• You Need More Than Just A Will: Always remember, and never forget, you don’t just need a will, you need an estate plan. While the two terms “will” and “estate plan” are often used interchangeably, this is wrong, as they are two different things. An estate plan is a set of legal documents to prepare for your death or disability. A will is just one of those legal documents, albeit an important one. In fact, there are at least six “must have” estate planning documents you need. So, you don’t need to draft just one legal document and get it right, but several.
• Save Time And Energy: Handing off the complex task of drafting a thorough estate plan to a responsible professional will alleviate an immense burden on you. It’s simply a lot of work to write an estate plan.
• Save Money: Without an estate plan, you and your estate may end up paying more in the long run in professional fees, court costs, and taxes. Using a flat rate with an attorney will be much more straightforward and to your long-term economic advantage.
• Save More Money: An experienced attorney knows where to look and what questions to ask to help you secure additional tax and financial benefits.
• It’s Complicated: I’ve mentioned this before, but this stuff is hard. It’s part art and part science. Every phrase, every word, can undo an estate plan. Plus, the law is dynamically changing all the time. The federal government, Iowa government, agencies like the IRS, and courts at every level are changing the rules of the game constantly. It’s almost a full-time job keeping track of the current play of the rules, let alone learning the rules to begin.
• One Shot: After you shuffle off this mortal coil, how many chances do you get to get your estate plan right? One! There is no second chance. Don’t get me wrong, you can always invest in a new estate plan if you realize your DIY attempt at an estate plan stinks. But, you shouldn’t have to if you get it right the first time! And, if something happens to you before you have the chance to make said second estate plan you’re out of luck. It’s done.
• Objectivity: Along with expertise, lawyers offer objectivity. By working with a lawyer, you’re going to bring that extra voice of reason to bear on current and future estate planning needs. Is it a good idea to leave your entire estate to your dog Buster? Is your 18-year-old kid truly mature enough to handle your IRA worth a million dollars? A lawyer can give you direct, unvarnished, and unbiased advice.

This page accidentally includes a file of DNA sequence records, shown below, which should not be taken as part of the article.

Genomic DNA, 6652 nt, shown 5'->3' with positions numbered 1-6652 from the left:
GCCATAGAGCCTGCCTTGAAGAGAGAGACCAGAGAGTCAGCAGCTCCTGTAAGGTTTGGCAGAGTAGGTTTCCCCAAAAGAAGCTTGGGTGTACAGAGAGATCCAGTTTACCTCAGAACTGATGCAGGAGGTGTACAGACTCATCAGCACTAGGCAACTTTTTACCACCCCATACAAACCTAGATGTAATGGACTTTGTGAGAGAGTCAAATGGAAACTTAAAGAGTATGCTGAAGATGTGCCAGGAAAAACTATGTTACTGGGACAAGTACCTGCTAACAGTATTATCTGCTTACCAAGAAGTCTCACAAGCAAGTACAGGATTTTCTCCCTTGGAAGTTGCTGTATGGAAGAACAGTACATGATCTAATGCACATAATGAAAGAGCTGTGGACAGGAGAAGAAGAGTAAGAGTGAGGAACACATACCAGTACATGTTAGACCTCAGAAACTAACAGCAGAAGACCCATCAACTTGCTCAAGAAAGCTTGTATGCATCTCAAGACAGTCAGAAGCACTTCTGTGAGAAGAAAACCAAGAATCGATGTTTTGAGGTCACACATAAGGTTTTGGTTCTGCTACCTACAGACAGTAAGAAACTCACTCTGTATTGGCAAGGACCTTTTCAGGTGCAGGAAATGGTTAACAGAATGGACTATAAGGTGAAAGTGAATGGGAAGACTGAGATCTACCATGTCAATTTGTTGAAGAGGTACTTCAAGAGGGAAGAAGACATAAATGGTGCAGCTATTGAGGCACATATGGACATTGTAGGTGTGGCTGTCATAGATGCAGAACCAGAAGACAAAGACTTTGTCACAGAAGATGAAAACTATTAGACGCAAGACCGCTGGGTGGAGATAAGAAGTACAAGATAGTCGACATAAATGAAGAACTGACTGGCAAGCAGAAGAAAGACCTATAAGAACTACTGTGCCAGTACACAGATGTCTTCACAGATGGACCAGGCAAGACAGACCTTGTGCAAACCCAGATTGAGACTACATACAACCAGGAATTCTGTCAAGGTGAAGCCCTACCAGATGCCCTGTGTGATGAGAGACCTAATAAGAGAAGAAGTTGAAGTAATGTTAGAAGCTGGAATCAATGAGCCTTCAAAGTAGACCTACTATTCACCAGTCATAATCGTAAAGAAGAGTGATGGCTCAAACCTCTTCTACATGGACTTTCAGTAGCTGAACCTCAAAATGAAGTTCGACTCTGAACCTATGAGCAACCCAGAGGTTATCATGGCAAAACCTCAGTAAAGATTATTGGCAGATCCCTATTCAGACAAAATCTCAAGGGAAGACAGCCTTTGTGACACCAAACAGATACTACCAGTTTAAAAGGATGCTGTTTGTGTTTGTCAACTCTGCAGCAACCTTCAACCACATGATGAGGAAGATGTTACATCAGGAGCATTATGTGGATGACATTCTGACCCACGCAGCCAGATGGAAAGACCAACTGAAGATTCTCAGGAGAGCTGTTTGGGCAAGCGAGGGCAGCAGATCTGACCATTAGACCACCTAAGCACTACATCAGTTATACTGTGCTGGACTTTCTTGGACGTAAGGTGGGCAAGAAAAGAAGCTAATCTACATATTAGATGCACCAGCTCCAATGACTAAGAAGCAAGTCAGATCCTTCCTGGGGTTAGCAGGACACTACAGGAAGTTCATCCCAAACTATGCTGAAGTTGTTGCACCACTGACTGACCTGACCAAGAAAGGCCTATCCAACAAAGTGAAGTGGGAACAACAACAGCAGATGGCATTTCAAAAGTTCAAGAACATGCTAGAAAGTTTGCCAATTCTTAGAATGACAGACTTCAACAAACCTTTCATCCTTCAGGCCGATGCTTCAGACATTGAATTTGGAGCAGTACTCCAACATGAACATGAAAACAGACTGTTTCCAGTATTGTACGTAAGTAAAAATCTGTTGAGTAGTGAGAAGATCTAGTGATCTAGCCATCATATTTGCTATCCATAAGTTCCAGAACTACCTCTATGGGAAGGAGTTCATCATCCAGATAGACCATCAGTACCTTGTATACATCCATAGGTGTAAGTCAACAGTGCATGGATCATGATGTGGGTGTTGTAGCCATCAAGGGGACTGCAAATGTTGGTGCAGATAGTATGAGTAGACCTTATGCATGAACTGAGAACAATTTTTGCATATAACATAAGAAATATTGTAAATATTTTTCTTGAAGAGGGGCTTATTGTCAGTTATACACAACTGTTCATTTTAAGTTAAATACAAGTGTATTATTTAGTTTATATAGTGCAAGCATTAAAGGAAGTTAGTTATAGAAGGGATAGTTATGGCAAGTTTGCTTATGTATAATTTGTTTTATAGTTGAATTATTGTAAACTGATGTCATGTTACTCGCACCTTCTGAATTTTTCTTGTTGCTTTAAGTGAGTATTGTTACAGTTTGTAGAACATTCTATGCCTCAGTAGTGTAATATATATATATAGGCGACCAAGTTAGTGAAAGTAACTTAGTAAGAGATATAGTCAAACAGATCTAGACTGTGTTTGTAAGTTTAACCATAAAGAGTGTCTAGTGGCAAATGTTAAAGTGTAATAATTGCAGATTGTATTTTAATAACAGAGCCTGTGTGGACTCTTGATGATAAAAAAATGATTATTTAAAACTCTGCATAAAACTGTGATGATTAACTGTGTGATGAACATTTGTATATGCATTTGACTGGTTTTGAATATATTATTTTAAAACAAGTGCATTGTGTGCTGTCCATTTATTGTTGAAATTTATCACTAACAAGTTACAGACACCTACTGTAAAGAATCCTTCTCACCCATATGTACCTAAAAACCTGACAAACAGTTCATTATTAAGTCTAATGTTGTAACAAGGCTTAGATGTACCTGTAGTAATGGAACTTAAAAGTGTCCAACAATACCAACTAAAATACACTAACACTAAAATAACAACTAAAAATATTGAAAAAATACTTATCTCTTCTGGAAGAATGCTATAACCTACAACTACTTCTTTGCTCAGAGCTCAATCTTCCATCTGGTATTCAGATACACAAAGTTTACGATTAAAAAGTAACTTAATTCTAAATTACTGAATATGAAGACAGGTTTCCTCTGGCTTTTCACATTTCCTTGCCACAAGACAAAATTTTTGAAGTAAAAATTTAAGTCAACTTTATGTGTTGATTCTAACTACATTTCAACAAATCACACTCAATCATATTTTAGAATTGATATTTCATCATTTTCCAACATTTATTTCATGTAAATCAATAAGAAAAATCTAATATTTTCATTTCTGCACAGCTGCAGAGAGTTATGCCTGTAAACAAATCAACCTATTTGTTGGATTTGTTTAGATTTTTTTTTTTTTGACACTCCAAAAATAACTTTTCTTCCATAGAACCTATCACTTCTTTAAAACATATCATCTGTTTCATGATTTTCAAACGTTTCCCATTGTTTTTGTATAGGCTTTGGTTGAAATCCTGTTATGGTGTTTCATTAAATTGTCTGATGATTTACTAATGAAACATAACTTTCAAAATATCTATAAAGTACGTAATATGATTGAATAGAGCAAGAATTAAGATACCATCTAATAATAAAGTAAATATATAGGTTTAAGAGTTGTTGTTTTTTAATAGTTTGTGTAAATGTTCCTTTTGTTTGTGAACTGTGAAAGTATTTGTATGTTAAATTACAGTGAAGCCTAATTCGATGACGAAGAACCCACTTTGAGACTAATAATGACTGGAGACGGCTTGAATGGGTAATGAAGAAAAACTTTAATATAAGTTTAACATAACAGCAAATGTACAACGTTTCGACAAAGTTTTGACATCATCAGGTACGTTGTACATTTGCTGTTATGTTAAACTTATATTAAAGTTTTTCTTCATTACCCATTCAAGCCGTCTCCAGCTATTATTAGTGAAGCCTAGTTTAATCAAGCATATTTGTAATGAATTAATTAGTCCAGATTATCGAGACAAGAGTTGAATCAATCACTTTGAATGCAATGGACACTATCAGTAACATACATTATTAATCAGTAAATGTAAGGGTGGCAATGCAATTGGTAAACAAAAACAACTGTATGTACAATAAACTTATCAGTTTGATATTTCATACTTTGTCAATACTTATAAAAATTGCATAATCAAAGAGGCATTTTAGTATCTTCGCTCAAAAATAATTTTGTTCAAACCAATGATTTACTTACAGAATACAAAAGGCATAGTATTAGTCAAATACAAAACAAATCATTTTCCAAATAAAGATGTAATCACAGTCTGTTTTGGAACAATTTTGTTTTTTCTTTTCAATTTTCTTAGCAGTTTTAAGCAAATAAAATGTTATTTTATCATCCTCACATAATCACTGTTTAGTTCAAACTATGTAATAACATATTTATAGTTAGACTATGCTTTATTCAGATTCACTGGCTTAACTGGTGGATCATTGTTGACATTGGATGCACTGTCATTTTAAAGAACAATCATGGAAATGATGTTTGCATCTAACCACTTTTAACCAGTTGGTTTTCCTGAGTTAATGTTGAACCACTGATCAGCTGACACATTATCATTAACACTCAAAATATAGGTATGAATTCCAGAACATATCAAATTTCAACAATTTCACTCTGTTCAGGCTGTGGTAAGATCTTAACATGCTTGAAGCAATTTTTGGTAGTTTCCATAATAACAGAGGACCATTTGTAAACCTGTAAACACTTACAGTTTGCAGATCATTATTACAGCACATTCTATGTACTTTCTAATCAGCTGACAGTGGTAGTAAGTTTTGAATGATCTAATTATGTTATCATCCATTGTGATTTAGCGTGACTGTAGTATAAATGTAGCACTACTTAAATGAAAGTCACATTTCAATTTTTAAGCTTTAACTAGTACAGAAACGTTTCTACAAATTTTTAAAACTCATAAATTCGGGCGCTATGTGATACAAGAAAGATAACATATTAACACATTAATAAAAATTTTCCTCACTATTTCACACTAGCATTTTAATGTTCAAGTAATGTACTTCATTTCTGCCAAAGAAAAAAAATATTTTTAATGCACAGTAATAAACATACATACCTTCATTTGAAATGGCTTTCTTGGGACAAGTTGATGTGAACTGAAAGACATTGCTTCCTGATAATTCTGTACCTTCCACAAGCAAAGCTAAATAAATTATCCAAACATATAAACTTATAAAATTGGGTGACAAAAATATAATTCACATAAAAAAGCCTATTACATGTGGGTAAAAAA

• The Only Constant In Your Life Is Change: As your life changes, your estate plan must adapt. Perhaps you move to a new state. Maybe you have a kid and then some more kids. The kids grow up and have kids of their own. Throughout, perhaps you marry or divorce. Your financial situation significantly changes. All these life events and many more, necessitate changes to your estate plan. You need a lawyer to tell you when your estate plan needs a tune-up and to perform the tune-up.
• Lawyers Themselves!: It’s funny to think about, but nonetheless true. After you die, who will determine if your estate planning documents are valid? Lawyers! State judges (who will, of course, be attorneys) are going to review your estate plan documents. These judges will determine whether your documents meet the necessary requirements. You don’t want to leave it up to a judge, trained as a lawyer, to try to figure out if your DIY documents are valid under Utah Probate Code.
Individuals who are considering drafting a trust or a will may wish to consult with an estate planning lawyer. He or she can explain the advantages of using a trust as well as a will. He or she can make recommendations based on the specific considerations of the client. He or she may even recommend using both documents, such as by using a pour-over will that places any property owned at the time of the testator’s death into the trust.